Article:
Fusarium head blight commentary, May 16, 2016

Gary Bergstrom, Extension Plant Pathologist, Cornell University

Most winter malting barley fields from Niagara Falls to the Hudson Valley are in the boot to heads fully emerged stages.  Despite the common dogma that anthers begin to be extruded on barley heads before the heads emerge, we are finding that the majority of just emerged winter barley heads in New York aren’t showing anthers until a few days after emergence under our unseasonably cool conditions.  Temperature and varietiy play a more important role in anther development than I previously realized.  Still, based on the preponderance of experimental evidence, the best time to apply triazole fungicides for Fusarium head blight (FHB) and deoxynivalenol (DON) mycotoxin suppression is within a few days after full head emergence.  We have observed low levels of powdery mildew, spot blotch, scald and trace levels of barley leaf rust in New York. This will be a critical week for foliar fungicide application to barley and I urge close observation of crop development and weather forecasts.

Winter wheat in New York is at stem elongation to flag leaf visible stages, so flowering is still about two weeks off.  The triazole products Caramba and Prosaro are the most effective fungicides for suppression of FHB and DON contamination when applied at flowering (emergence of anthers on heads).  A flowering application of triazole fungicide should be based on Fusarium head blight (FHB) risk as well as the risks of powdery mildew, rust, and fungal leaf blotches in the upper canopy based on scouting of individual fields.  We have observed low levels of powdery mildew, Septoria tritici spot, and trace levels of wheat leaf rust in New York.  There is an application window of approximately 6 days from the beginning of flowering in which reasonable FHB suppression can be expected.  Fungicide products containing strobilurins should not be applied to headed wheat or barley as they may result in increased levels of DON in grain. While the current risk of FHB epidemics is low over most of the state, that risk could increase.  Check the Fusarium Risk Assessment Tool (http://www.wheatscab.psu.edu/) and your local weather forecast frequently as your crop approaches heading and flowering.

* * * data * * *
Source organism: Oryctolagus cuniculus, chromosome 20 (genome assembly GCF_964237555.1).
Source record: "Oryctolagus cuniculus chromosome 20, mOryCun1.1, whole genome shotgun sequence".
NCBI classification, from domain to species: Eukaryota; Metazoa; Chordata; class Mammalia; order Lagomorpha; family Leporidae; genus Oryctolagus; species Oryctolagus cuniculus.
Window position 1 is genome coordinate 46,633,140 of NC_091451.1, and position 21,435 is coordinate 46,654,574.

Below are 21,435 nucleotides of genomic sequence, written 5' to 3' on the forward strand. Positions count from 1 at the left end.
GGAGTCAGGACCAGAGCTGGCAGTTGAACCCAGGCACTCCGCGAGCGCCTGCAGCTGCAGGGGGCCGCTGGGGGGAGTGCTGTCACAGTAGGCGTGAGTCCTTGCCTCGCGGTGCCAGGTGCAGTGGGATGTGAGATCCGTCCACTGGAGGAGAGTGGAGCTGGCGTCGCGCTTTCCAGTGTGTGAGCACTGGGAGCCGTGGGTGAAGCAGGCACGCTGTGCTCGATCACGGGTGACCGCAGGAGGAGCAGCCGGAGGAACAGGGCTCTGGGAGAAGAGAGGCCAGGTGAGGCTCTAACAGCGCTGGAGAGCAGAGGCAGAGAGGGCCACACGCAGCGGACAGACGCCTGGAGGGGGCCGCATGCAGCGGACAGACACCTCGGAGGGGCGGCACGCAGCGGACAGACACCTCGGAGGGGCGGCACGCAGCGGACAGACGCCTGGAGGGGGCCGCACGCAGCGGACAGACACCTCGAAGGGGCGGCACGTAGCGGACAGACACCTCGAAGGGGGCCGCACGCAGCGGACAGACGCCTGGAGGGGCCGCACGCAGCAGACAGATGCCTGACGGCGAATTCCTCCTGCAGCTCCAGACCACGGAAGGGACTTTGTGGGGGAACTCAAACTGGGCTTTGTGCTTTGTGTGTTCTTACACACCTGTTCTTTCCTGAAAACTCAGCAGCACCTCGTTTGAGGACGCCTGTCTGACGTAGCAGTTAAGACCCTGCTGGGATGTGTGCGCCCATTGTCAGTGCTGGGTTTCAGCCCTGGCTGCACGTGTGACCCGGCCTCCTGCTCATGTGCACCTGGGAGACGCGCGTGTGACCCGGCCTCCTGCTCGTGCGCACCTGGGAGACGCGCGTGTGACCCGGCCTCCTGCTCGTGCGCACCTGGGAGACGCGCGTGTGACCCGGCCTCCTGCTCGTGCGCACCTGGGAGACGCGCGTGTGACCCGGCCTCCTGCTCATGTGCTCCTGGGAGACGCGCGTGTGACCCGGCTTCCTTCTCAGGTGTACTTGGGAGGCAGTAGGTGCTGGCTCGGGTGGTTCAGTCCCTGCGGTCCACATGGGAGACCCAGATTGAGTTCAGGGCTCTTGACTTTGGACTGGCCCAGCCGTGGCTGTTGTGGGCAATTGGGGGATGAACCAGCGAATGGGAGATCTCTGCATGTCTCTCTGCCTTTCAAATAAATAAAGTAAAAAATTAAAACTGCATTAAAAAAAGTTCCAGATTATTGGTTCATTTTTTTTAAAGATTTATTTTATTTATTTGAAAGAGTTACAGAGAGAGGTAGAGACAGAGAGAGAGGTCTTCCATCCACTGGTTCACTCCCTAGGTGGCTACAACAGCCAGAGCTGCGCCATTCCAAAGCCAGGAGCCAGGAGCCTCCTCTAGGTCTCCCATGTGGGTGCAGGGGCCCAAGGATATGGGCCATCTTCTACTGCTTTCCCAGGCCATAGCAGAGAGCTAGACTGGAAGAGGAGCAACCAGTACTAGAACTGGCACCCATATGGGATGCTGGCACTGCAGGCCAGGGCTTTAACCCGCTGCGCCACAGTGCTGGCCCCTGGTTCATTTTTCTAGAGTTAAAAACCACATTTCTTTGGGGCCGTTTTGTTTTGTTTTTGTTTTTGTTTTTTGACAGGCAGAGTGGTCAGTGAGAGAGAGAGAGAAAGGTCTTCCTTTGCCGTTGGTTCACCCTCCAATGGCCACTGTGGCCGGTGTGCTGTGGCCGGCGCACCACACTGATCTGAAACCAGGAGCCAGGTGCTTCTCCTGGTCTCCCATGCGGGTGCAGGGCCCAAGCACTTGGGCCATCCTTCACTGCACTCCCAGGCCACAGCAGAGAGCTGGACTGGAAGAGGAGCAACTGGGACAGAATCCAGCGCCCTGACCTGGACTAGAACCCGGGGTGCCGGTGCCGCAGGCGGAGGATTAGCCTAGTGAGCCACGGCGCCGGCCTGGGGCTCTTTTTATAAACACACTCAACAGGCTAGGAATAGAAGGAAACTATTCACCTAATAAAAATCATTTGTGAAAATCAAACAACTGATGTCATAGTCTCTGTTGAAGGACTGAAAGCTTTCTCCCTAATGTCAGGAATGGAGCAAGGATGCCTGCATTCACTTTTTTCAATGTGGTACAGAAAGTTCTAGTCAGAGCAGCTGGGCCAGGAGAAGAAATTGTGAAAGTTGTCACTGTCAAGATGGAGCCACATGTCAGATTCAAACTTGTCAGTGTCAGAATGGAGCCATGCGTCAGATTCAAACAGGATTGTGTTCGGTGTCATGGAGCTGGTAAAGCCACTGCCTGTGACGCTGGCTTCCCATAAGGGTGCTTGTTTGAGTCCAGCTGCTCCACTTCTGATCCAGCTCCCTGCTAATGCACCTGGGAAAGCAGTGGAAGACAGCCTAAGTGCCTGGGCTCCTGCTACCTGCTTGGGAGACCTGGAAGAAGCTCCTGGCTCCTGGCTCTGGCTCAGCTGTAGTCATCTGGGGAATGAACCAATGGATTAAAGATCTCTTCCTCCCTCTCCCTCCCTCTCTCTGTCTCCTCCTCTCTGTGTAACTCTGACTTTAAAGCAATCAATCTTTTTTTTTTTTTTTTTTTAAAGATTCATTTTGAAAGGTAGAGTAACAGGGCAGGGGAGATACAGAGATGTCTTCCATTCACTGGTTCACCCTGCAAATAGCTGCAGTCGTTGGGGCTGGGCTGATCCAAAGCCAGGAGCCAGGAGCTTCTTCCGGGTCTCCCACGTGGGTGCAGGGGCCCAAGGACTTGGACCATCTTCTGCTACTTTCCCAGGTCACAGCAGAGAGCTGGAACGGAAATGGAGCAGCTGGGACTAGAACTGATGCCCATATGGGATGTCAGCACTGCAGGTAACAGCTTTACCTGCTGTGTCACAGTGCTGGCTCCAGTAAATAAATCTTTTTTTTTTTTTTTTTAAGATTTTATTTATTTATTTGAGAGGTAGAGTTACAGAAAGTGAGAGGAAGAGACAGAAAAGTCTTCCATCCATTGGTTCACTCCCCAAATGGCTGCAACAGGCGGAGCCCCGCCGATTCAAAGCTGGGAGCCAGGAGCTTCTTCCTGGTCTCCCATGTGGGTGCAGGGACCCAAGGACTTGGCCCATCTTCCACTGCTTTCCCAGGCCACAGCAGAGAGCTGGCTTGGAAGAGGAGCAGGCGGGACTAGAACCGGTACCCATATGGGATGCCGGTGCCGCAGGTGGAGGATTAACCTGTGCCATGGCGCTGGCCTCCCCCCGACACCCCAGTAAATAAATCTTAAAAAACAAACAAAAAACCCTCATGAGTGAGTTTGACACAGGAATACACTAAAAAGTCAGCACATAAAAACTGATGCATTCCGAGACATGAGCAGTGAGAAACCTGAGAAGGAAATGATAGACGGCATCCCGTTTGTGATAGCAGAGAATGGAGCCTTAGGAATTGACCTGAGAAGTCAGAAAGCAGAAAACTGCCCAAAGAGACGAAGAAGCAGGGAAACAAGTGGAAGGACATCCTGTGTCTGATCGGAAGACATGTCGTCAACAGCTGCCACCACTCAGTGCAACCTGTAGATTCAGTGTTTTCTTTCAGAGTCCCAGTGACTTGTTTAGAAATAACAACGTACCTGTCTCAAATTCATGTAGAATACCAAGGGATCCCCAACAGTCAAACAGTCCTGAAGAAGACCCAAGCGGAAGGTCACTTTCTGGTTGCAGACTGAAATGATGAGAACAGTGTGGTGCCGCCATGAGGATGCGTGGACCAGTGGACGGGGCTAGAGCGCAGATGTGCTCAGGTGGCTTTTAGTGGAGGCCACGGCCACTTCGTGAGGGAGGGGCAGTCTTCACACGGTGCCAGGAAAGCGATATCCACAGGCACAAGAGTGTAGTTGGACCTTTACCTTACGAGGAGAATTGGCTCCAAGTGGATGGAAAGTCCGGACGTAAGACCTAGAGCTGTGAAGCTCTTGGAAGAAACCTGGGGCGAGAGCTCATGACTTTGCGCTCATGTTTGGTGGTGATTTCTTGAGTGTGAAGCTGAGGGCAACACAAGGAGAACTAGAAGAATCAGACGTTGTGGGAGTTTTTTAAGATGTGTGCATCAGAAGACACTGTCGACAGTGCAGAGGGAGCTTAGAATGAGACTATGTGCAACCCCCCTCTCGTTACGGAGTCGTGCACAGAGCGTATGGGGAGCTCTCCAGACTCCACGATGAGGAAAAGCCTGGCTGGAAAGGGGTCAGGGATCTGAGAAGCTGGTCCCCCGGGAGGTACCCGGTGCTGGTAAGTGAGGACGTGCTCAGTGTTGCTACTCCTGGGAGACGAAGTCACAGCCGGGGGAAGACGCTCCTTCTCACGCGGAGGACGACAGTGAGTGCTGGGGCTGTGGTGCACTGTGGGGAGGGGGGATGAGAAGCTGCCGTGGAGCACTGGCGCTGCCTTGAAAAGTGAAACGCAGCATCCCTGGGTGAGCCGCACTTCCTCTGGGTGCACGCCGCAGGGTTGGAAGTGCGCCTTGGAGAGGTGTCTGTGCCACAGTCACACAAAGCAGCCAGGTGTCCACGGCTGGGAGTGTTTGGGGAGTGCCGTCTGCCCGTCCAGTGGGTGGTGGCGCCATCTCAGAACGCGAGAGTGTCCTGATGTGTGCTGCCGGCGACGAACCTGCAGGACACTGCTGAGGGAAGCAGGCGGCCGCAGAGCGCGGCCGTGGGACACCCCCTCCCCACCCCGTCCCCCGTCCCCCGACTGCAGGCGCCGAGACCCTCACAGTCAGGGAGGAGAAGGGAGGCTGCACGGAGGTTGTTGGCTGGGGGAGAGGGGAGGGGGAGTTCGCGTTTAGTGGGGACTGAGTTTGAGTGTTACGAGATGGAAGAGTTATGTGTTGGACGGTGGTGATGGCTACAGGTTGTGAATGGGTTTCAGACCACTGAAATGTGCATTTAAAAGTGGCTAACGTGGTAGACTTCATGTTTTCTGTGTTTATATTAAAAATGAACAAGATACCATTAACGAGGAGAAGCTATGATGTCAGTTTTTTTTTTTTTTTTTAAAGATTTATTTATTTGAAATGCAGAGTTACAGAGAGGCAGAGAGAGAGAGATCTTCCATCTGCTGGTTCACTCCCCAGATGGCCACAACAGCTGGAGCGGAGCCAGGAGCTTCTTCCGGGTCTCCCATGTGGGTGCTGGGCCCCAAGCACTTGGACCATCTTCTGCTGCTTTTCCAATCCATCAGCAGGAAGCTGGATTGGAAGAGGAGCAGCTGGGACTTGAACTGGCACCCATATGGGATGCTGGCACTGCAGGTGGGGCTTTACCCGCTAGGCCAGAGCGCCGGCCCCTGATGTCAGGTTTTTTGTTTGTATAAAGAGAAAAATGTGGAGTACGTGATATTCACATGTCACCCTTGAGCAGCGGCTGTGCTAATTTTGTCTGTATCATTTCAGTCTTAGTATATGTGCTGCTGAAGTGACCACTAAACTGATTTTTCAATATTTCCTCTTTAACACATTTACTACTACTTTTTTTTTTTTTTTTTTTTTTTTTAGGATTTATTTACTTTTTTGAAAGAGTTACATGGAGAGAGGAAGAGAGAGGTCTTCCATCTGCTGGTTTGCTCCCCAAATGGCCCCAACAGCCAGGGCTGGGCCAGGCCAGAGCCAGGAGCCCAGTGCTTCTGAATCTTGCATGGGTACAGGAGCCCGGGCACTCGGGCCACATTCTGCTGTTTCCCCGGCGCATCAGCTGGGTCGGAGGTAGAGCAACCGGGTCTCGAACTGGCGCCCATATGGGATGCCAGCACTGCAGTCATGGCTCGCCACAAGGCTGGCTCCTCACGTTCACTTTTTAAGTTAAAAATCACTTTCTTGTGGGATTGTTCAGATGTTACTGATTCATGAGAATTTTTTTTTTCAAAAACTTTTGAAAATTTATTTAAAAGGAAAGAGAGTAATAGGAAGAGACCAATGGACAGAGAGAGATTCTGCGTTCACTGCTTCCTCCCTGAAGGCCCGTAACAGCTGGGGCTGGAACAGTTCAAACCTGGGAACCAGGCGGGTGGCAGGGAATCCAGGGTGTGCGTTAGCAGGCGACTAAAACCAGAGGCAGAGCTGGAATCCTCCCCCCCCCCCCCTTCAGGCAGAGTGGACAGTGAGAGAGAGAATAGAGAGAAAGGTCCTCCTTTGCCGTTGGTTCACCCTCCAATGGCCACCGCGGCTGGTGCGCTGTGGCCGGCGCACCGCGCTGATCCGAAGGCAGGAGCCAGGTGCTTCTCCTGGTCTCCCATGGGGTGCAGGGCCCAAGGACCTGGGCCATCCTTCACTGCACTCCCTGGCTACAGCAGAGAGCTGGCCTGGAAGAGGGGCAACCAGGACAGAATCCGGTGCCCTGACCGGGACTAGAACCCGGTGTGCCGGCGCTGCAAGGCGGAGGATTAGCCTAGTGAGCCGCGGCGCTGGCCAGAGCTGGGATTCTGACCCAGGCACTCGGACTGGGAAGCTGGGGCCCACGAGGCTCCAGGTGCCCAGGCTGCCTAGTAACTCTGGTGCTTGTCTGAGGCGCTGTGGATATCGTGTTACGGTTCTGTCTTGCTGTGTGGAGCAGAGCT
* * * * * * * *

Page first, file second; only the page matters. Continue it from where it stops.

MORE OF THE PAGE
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I will be providing weekly New York commentaries on FHB risk through June.  You can subscribe to receive FHB Alerts directly to your Cell Phone (http://scabusa.org/fhb_alert.php).  You can select to receive alerts as 1) Text Message Alerts, 2) Email Alerts, or 3) both Text and Email Alerts.  To receive alerts for New York, select the Northern Soft Winter Wheat option which provides alerts for MI, NY, WI and VT.

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